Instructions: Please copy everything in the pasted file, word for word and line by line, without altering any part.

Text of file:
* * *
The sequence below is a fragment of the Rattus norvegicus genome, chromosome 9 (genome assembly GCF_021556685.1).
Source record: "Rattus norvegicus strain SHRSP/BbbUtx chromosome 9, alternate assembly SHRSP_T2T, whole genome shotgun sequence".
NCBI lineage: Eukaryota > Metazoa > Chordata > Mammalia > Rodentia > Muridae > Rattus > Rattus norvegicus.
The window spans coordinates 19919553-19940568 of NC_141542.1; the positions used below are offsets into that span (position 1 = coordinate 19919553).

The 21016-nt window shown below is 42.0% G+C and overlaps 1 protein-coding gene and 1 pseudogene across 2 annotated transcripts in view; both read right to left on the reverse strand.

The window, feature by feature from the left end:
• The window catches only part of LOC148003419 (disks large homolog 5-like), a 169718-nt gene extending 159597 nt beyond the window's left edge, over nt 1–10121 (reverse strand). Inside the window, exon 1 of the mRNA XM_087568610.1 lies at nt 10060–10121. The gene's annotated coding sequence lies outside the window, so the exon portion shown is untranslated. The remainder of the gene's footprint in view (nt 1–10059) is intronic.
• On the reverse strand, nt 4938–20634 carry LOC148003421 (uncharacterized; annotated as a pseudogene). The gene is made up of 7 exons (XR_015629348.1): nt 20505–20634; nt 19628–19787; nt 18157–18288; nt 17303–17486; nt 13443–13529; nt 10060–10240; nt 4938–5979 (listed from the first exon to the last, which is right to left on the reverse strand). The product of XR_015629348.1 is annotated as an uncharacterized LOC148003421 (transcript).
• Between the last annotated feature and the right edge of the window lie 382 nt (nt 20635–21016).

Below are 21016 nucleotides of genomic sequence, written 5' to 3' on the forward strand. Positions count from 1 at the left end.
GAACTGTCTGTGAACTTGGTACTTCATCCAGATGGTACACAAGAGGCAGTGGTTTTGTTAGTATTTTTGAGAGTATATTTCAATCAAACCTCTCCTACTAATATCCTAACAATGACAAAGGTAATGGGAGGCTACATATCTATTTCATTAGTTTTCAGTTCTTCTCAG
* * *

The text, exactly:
The sequence below is a fragment of the Rattus norvegicus genome, chromosome 9 (genome assembly GCF_021556685.1).
Source record: "Rattus norvegicus strain SHRSP/BbbUtx chromosome 9, alternate assembly SHRSP_T2T, whole genome shotgun sequence".
NCBI lineage: Eukaryota > Metazoa > Chordata > Mammalia > Rodentia > Muridae > Rattus > Rattus norvegicus.
The window spans coordinates 19919553-19940568 of NC_141542.1; the positions used below are offsets into that span (position 1 = coordinate 19919553).

The 21016-nt window shown below is 42.0% G+C and overlaps 1 protein-coding gene and 1 pseudogene across 2 annotated transcripts in view; both read right to left on the reverse strand.

The window, feature by feature from the left end:
• The window catches only part of LOC148003419 (disks large homolog 5-like), a 169718-nt gene extending 159597 nt beyond the window's left edge, over nt 1–10121 (reverse strand). Inside the window, exon 1 of the mRNA XM_087568610.1 lies at nt 10060–10121. The gene's annotated coding sequence lies outside the window, so the exon portion shown is untranslated. The remainder of the gene's footprint in view (nt 1–10059) is intronic.
• On the reverse strand, nt 4938–20634 carry LOC148003421 (uncharacterized; annotated as a pseudogene). The gene is made up of 7 exons (XR_015629348.1): nt 20505–20634; nt 19628–19787; nt 18157–18288; nt 17303–17486; nt 13443–13529; nt 10060–10240; nt 4938–5979 (listed from the first exon to the last, which is right to left on the reverse strand). The product of XR_015629348.1 is annotated as an uncharacterized LOC148003421 (transcript).
• Between the last annotated feature and the right edge of the window lie 382 nt (nt 20635–21016).

Below are 21016 nucleotides of genomic sequence, written 5' to 3' on the forward strand. Positions count from 1 at the left end.
GAACTGTCTGTGAACTTGGTACTTCATCCAGATGGTACACAAGAGGCAGTGGTTTTGTTAGTATTTTTGAGAGTATATTTCAATCAAACCTCTCCTACTAATATCCTAACAATGACAAAGGTAATGGGAGGCTACATATCTATTTCATTAGTTTTCAGTTCTTCTCAG